How to Host a Small-Scale Family Thanksgiving Dinner

Preparing for a smaller family Thanksgiving dinner this year? We're sharing the best small-scale recipes and things to do with family.

Thanksgiving is a time for togetherness and sharing a meal around the table. But with smaller gatherings planned, or maybe even celebrating from a distance, this year might feel a bit untraditional. However, Thanksgiving is by no means canceled. In fact, a beautiful family Thanksgiving dinner can still be on the menu, and we’re here to show you how.

From the classic dinner staples and a roasted turkey to fun activities for the whole family, there’s no need to forget any of your favorite Thanksgiving traditions.

Small-Scale Thanksgiving Recipes

With fewer people gathering around the table, you may not need to make as much food. Whether you’re prepping a menu for two, a dinner for four or gathering with just a few more, there are delicious recipe options for every dinner style.

Thanksgiving Classics: This might be the year to really lean into comfort foods, and you certainly can’t go wrong with the classics. Dish up mashed potatoes to pair with your bird. And don’t forget the stuffing! Microwaved poultry dressing comes together in just 15 minutes, so there’s no reason to skip this holiday staple.

Thanksgiving Drinks: This may not be a typical tradition around your table, but with fewer mouths to feed, why not play with fun drink options to make dinner all the more special? A pumpkin pie latte or a mug of hot apple cider is the perfect, festive way to warm everyone up before a great meal.

Thanksgiving Desserts: It wouldn’t be Thanksgiving without a festive, luxurious dessert. But perhaps with fewer people around the table, that typical massive pumpkin pie just won’t do. The good news is that you may even have more time to put into an elaborate dessert such as honeyed pears in puff pastry, especially if you only have to make a few. But if you and your family can’t live without the traditional flavors of pumpkin pie, whipping up a batch of pumpkin pie bars to enjoy over the course of a few days is the perfect substitute.

Download our printable Thanksgiving shopping list to avoid an extra trip (or six) to the store.

How to Make Your Thanksgiving Turkey

Juicy roast turkeyTaste of Home

Bringing home a large bird for the occasion has traditionally been the norm, especially if you have plenty of guests to feed around the table. And for many, Thanksgiving simply just isn’t as special without a juicy roasted turkey. But Thanksgiving dinner on a smaller-scale may require a different approach.

Consider opting for a smaller bird, such as a five-pound turkey for four guests, or an eight-pounder for six guests. (Follow our turkey guide to cook the bird just right.) Other great options include purchasing a turkey breast or even opting for a roasted chicken.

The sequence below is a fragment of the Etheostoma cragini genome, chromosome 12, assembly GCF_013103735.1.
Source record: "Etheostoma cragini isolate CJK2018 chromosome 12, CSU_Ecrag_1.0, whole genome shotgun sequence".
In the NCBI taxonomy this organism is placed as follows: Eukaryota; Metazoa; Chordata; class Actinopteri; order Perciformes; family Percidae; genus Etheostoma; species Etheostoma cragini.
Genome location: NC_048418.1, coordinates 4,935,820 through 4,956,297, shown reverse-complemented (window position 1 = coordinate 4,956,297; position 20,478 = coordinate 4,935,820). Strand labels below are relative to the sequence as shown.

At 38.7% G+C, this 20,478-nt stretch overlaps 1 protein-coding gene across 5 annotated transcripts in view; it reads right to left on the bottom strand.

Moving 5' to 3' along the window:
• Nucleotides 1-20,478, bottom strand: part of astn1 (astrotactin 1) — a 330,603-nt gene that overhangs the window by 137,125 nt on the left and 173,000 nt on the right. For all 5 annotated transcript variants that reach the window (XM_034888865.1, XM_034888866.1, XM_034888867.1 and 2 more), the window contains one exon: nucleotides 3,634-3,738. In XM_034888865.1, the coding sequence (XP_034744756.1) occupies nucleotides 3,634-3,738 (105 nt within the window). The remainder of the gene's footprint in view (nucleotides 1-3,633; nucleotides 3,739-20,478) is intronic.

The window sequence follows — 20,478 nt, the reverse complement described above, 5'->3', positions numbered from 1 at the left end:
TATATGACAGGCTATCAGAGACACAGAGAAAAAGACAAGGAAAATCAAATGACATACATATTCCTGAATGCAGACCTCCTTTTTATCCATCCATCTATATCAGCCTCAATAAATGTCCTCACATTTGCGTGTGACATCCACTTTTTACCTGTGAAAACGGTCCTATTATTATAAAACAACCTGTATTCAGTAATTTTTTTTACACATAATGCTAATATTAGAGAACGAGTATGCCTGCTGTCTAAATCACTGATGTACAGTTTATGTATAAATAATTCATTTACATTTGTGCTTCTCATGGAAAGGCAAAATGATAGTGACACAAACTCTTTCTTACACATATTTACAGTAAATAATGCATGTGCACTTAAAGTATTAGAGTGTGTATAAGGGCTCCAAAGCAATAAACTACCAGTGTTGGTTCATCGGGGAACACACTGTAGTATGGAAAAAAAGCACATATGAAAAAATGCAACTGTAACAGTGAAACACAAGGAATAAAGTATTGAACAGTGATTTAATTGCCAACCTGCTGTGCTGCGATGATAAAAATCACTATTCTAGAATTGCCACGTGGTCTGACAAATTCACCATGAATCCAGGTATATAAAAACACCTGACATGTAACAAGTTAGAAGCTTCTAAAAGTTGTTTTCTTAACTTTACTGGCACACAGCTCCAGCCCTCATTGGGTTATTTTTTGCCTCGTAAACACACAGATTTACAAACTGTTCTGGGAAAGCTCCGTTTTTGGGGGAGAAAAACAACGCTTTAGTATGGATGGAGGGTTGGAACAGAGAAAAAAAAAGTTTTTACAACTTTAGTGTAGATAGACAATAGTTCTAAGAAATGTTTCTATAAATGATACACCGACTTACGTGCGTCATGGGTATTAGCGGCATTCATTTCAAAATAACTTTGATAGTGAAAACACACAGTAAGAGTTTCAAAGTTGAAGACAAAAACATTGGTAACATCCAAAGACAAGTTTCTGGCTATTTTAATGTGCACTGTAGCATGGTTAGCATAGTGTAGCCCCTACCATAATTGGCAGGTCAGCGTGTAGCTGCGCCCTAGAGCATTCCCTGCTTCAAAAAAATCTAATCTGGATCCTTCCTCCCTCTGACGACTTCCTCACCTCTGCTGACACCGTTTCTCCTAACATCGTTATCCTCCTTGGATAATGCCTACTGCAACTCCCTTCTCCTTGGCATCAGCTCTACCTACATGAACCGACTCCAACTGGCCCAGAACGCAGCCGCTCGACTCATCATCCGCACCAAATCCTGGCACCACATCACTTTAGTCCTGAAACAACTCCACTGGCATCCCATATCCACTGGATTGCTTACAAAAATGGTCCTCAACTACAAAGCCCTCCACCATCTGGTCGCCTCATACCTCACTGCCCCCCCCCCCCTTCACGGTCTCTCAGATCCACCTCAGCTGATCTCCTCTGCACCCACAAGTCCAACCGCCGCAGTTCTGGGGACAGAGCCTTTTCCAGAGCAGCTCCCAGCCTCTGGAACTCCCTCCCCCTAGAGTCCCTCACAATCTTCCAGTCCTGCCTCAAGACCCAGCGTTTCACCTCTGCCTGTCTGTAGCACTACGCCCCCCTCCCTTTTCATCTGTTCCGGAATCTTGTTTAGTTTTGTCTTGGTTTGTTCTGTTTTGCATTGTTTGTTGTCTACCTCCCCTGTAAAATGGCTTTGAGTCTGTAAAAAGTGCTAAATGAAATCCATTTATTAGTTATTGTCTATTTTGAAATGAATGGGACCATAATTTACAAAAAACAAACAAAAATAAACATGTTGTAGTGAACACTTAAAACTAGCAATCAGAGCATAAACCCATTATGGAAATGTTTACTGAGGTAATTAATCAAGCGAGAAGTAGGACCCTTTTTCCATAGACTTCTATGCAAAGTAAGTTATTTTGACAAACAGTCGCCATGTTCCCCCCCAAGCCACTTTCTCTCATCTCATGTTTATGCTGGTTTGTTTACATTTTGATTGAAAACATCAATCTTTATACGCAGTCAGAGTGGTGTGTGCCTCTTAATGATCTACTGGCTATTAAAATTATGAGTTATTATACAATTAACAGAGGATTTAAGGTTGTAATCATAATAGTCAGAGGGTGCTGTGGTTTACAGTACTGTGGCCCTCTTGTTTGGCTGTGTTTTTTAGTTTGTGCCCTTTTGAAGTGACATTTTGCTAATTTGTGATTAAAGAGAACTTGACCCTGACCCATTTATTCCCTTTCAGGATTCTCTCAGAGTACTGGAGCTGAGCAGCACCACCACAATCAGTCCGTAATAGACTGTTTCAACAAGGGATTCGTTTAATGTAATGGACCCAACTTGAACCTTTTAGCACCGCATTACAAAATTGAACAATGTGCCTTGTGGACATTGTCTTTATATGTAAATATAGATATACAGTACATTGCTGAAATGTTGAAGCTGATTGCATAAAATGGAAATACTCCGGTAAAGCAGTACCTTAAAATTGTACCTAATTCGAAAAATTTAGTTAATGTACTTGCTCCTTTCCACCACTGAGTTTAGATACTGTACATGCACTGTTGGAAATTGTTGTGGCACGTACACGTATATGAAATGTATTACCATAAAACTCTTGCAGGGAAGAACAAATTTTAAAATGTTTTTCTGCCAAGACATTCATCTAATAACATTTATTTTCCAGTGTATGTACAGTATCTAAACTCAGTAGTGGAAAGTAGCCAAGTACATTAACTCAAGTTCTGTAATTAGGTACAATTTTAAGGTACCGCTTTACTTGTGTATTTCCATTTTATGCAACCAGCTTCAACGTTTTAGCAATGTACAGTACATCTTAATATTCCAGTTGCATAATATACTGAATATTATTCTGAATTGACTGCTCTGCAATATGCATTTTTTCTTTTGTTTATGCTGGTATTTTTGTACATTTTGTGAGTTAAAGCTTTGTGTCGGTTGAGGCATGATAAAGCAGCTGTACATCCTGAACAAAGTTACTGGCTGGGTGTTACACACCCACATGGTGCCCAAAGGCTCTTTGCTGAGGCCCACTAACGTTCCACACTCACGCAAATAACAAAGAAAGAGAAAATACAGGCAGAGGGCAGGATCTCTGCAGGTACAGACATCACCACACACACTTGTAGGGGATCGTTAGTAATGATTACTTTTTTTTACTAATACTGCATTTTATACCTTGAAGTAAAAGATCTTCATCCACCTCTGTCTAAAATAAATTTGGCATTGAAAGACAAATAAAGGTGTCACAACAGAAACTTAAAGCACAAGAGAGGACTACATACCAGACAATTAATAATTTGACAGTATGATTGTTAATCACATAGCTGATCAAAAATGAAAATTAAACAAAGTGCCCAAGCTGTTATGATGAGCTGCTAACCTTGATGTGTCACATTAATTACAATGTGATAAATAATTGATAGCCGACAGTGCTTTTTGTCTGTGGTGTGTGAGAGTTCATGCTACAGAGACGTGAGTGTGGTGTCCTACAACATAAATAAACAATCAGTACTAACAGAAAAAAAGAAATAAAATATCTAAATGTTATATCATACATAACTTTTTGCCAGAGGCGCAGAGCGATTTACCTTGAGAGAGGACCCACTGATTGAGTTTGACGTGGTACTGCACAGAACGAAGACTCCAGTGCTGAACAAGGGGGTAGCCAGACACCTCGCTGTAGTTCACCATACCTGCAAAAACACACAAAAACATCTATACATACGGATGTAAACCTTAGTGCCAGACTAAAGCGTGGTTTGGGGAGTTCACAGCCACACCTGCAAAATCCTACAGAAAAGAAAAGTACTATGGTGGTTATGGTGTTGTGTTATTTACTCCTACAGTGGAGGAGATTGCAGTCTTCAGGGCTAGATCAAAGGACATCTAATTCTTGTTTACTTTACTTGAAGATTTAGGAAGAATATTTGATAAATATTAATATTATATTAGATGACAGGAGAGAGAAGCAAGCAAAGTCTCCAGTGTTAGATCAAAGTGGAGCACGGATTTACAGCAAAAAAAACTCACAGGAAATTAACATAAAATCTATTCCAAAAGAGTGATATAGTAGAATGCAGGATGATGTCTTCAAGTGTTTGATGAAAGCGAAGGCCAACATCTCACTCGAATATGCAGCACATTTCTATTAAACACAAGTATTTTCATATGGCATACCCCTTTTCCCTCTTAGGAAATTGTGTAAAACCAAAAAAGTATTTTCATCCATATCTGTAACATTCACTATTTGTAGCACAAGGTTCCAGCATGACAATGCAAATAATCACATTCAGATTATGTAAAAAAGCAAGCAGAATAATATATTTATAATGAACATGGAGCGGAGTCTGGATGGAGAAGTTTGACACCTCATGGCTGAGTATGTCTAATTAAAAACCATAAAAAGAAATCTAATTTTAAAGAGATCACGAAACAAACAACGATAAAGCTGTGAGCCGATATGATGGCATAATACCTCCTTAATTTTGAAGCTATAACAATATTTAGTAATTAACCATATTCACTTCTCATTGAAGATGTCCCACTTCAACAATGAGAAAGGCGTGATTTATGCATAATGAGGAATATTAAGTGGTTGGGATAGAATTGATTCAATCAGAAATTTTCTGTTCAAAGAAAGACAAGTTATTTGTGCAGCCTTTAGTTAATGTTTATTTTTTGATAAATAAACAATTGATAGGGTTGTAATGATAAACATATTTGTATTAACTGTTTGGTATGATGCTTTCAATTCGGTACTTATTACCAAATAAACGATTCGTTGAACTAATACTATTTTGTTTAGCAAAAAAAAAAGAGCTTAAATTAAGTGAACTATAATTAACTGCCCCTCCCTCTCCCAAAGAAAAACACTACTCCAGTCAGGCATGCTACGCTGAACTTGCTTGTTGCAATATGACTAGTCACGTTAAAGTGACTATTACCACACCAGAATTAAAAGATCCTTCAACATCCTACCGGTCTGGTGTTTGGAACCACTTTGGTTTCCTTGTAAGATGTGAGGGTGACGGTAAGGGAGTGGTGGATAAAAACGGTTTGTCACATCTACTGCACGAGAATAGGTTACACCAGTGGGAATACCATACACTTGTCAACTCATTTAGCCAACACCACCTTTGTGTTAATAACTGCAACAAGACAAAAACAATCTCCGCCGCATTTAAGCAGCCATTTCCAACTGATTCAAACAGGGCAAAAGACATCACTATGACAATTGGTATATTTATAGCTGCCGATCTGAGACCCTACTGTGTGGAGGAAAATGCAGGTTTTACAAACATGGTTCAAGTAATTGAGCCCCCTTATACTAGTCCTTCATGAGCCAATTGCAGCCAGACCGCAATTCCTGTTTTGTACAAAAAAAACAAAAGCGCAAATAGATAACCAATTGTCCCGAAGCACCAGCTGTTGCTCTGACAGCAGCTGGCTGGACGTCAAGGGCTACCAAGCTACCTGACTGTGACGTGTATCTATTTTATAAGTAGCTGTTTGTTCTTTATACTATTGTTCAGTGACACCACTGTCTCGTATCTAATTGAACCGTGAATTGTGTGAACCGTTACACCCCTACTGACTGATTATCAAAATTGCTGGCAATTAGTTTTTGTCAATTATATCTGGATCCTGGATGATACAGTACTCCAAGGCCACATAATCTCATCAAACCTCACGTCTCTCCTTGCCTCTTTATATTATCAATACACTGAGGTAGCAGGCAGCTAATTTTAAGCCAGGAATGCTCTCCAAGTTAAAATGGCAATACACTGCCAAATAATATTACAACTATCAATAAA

But if having Thanksgiving leftovers is your goal, there’s no reason to deny yourself the satisfaction! Opt for a large bird as usual, and put together a list of delicious ideas for leftovers such as turkey tetrazzini, turkey Alfredo pizza and homemade turkey soup. You can even bring those leftovers to breakfast with turkey cranberry bagels.

What to Do on Thanksgiving

Country Decor Mash UpTaste of Home

Thanksgiving incorporates so many wonderful traditions, with each family celebrating in different ways. And just because the crowd around the table is a bit smaller, it doesn’t mean you have to skip out on your annual traditions. However, a smaller-scale Thanksgiving dinner may offer the ideal opportunity to try something new.

  • Set an Elaborate Table: Hosting for a large crowd can feel intimidating when it comes to beautiful tablescapes. Why not try your hand at setting a stunning table for a smaller gathering? Consider hand-crafting simple centerpieces, making place cards for each guest and adding beautiful touches to each setting.
  • Cupcake Decorating: If the kids are used to having plenty of cousins and friends to play with during Thanksgiving, this might be the perfect time to set up a special activity for them. Put together a station to decorate Autumn Leaves Cupcakes or Turkey Pilgrim Cookies.
  • Give Thanks on Video Chat: If you’re not traveling this year, it’s probable that other family members will be hosting small-scale Thanksgiving dinners on their own as well. Why not gather virtually with a quick video call? Plan to bring everyone around the table to share what they’re thankful for.
  • Host Your Own Turkey Trot: If running a 5K is a tradition for your family, chances are, the organized race may be called off. But that doesn’t mean you can’t do it on your own. Plan out a route around the neighborhood, get dressed up as a family and start running.

A smaller Thanksgiving family dinner doesn’t have to be any less special. It still calls for plenty of delicious food, family fun and, of course, the best pair of stretchy pants you own.

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Molly Allen
Molly Allen is a previous bakery owner and former event planner. Now, a freelance writer and editor focused on food and beverage, lifestyle, travel and parties, she brings her years of experience and industry knowledge to readers across a variety of platforms.